Subject(s)
COVID-19 , Humans , Microscopy, Atomic Force , Pandemics , SARS-CoV-2 , Spike Glycoprotein, Coronavirus , Surface Properties
4.
mBio ; 12(4): e0157221, 2021 08 31.
Article in English | MEDLINE | ID: covidwho-1349194

ABSTRACT

Tissue- and cell-specific expression patterns are highly variable within and across individuals, leading to altered host responses after acute virus infection. Unraveling key tissue-specific response patterns provides novel opportunities for defining fundamental mechanisms of virus-host interaction in disease and the identification of critical tissue-specific networks for disease intervention in the lung. Currently, there are no approved therapeutics for Middle East respiratory syndrome coronavirus (MERS-CoV) patients, and little is understood about how lung cell types contribute to disease outcomes. MERS-CoV replicates equivalently in primary human lung microvascular endothelial cells (MVE) and fibroblasts (FB) and to equivalent peak titers but with slower replication kinetics in human airway epithelial cell cultures (HAE). However, only infected MVE demonstrate observable virus-induced cytopathic effect. To explore mechanisms leading to reduced MVE viability, donor-matched human lung MVE, HAE, and FB were infected, and their transcriptomes, proteomes, and lipidomes were monitored over time. Validated functional enrichment analysis demonstrated that MERS-CoV-infected MVE were dying via an unfolded protein response (UPR)-mediated apoptosis. Pharmacologic manipulation of the UPR in MERS-CoV-infected primary lung cells reduced viral titers and in male mice improved respiratory function with accompanying reductions in weight loss, pathological signatures of acute lung injury, and times to recovery. Systems biology analysis and validation studies of global kinetic transcript, protein, and lipid data sets confirmed that inhibition of host stress pathways that are differentially regulated following MERS-CoV infection of different tissue types can alleviate symptom progression to end-stage lung disease commonly seen following emerging coronavirus outbreaks. IMPORTANCE Middle East respiratory syndrome coronavirus (MERS-CoV) causes severe atypical pneumonia in infected individuals, but the underlying mechanisms of pathogenesis remain unknown. While much has been learned from the few reported autopsy cases, an in-depth understanding of the cells targeted by MERS-CoV in the human lung and their relative contribution to disease outcomes is needed. The host response in MERS-CoV-infected primary human lung microvascular endothelial (MVE) cells and fibroblasts (FB) was evaluated over time by analyzing total RNA, proteins, and lipids to determine the cellular pathways modulated postinfection. Findings revealed that MERS-CoV-infected MVE cells die via apoptotic mechanisms downstream of the unfolded protein response (UPR). Interruption of enzymatic processes within the UPR in MERS-CoV-infected male mice reduced disease symptoms, virus-induced lung injury, and time to recovery. These data suggest that the UPR plays an important role in MERS-CoV infection and may represent a host target for therapeutic intervention.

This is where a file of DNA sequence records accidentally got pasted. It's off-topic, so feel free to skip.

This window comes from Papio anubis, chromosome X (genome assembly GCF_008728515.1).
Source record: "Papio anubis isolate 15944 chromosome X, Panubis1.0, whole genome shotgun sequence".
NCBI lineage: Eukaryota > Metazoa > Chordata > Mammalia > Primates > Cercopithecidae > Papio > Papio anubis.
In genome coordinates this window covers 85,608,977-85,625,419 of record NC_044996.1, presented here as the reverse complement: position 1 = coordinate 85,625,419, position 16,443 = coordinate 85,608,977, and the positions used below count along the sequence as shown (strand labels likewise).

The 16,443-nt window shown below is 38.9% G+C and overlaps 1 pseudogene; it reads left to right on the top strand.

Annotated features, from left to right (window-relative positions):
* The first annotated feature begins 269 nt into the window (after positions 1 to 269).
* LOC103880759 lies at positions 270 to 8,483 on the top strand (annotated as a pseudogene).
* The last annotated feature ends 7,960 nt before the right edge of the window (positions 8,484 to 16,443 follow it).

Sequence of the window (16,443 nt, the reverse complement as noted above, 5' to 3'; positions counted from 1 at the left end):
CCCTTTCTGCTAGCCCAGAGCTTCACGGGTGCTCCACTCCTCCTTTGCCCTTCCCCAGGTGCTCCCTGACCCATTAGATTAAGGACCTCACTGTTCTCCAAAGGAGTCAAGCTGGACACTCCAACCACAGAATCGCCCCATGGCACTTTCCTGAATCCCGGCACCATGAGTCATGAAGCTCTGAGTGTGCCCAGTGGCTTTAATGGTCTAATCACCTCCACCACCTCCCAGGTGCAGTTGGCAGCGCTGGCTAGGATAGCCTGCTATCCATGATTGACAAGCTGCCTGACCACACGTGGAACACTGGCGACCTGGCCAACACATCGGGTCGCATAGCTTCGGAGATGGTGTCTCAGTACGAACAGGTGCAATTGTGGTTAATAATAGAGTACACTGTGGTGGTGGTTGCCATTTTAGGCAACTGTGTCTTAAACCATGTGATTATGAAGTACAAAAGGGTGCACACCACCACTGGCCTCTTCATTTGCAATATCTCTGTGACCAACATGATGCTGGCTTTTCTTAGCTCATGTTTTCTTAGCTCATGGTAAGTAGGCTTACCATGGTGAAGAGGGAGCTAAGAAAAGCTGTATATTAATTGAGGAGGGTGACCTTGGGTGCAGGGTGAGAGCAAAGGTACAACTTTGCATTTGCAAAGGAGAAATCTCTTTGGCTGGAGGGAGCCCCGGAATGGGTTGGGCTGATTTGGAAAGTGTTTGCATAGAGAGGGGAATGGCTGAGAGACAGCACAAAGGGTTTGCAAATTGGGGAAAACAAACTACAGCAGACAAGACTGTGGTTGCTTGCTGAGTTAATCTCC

Subject(s)
Acute Lung Injury/pathology , Apoptosis/physiology , Coronavirus Infections/pathology , Unfolded Protein Response/physiology , Acute Lung Injury/virology , Animals , Cell Line , Endothelial Cells/metabolism , Endothelial Cells/virology , Female , Fibroblasts/metabolism , Fibroblasts/virology , Humans , Male , Mice , Middle East Respiratory Syndrome Coronavirus/immunology
5.
BMC Bioinformatics ; 22(1): 287, 2021 May 29.
Article in English | MEDLINE | ID: covidwho-1257920

ABSTRACT

BACKGROUND: Representing biological networks as graphs is a powerful approach to reveal underlying patterns, signatures, and critical components from high-throughput biomolecular data. However, graphs do not natively capture the multi-way relationships present among genes and proteins in biological systems. Hypergraphs are generalizations of graphs that naturally model multi-way relationships and have shown promise in modeling systems such as protein complexes and metabolic reactions. In this paper we seek to understand how hypergraphs can more faithfully identify, and potentially predict, important genes based on complex relationships inferred from genomic expression data sets. RESULTS: We compiled a novel data set of transcriptional host response to pathogenic viral infections and formulated relationships between genes as a hypergraph where hyperedges represent significantly perturbed genes, and vertices represent individual biological samples with specific experimental conditions. We find that hypergraph betweenness centrality is a superior method for identification of genes important to viral response when compared with graph centrality. CONCLUSIONS: Our results demonstrate the utility of using hypergraphs to represent complex biological systems and highlight central important responses in common to a variety of highly pathogenic viruses.


Subject(s)
Algorithms , Models, Biological , Genomics , Proteins